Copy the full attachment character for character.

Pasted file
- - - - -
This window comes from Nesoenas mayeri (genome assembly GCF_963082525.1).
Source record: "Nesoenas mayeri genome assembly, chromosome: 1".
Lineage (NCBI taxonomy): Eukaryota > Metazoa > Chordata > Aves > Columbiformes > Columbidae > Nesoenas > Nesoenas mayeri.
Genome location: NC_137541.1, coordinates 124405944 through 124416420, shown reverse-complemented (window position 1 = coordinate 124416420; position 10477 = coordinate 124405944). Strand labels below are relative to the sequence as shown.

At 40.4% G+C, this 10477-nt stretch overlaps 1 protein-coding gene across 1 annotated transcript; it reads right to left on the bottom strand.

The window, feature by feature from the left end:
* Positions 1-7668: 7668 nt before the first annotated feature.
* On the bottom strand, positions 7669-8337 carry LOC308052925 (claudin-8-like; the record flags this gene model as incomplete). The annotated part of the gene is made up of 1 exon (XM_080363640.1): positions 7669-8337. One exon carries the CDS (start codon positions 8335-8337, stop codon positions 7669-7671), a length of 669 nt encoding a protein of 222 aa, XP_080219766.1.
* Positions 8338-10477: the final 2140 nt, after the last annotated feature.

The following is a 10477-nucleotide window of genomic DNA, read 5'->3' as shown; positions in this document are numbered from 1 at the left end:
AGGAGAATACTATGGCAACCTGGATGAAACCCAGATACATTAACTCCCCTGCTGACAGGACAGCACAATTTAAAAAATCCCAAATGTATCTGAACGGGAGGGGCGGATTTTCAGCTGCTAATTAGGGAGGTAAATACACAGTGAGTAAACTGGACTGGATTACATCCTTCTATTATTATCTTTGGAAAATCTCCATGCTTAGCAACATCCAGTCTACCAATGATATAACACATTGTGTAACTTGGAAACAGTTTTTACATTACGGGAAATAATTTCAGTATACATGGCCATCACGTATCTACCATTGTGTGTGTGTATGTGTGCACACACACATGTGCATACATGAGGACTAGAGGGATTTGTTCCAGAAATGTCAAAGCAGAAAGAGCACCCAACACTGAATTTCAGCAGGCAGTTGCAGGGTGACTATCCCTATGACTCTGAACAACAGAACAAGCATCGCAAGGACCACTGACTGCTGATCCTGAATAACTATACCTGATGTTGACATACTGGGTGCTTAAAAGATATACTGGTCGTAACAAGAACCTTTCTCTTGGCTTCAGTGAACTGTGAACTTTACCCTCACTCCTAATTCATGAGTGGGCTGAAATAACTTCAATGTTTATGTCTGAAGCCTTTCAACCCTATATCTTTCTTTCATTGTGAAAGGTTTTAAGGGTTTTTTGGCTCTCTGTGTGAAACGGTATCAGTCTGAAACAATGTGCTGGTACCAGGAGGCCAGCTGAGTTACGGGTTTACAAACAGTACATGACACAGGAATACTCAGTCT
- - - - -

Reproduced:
This window comes from Nesoenas mayeri (genome assembly GCF_963082525.1).
Source record: "Nesoenas mayeri genome assembly, chromosome: 1".
Lineage (NCBI taxonomy): Eukaryota > Metazoa > Chordata > Aves > Columbiformes > Columbidae > Nesoenas > Nesoenas mayeri.
Genome location: NC_137541.1, coordinates 124405944 through 124416420, shown reverse-complemented (window position 1 = coordinate 124416420; position 10477 = coordinate 124405944). Strand labels below are relative to the sequence as shown.

At 40.4% G+C, this 10477-nt stretch overlaps 1 protein-coding gene across 1 annotated transcript; it reads right to left on the bottom strand.

The window, feature by feature from the left end:
* Positions 1-7668: 7668 nt before the first annotated feature.
* On the bottom strand, positions 7669-8337 carry LOC308052925 (claudin-8-like; the record flags this gene model as incomplete). The annotated part of the gene is made up of 1 exon (XM_080363640.1): positions 7669-8337. One exon carries the CDS (start codon positions 8335-8337, stop codon positions 7669-7671), a length of 669 nt encoding a protein of 222 aa, XP_080219766.1.
* Positions 8338-10477: the final 2140 nt, after the last annotated feature.

The following is a 10477-nucleotide window of genomic DNA, read 5'->3' as shown; positions in this document are numbered from 1 at the left end:
AGGAGAATACTATGGCAACCTGGATGAAACCCAGATACATTAACTCCCCTGCTGACAGGACAGCACAATTTAAAAAATCCCAAATGTATCTGAACGGGAGGGGCGGATTTTCAGCTGCTAATTAGGGAGGTAAATACACAGTGAGTAAACTGGACTGGATTACATCCTTCTATTATTATCTTTGGAAAATCTCCATGCTTAGCAACATCCAGTCTACCAATGATATAACACATTGTGTAACTTGGAAACAGTTTTTACATTACGGGAAATAATTTCAGTATACATGGCCATCACGTATCTACCATTGTGTGTGTGTATGTGTGCACACACACATGTGCATACATGAGGACTAGAGGGATTTGTTCCAGAAATGTCAAAGCAGAAAGAGCACCCAACACTGAATTTCAGCAGGCAGTTGCAGGGTGACTATCCCTATGACTCTGAACAACAGAACAAGCATCGCAAGGACCACTGACTGCTGATCCTGAATAACTATACCTGATGTTGACATACTGGGTGCTTAAAAGATATACTGGTCGTAACAAGAACCTTTCTCTTGGCTTCAGTGAACTGTGAACTTTACCCTCACTCCTAATTCATGAGTGGGCTGAAATAACTTCAATGTTTATGTCTGAAGCCTTTCAACCCTATATCTTTCTTTCATTGTGAAAGGTTTTAAGGGTTTTTTGGCTCTCTGTGTGAAACGGTATCAGTCTGAAACAATGTGCTGGTACCAGGAGGCCAGCTGAGTTACGGGTTTACAAACAGTACATGACACAGGAATACTCAGTCT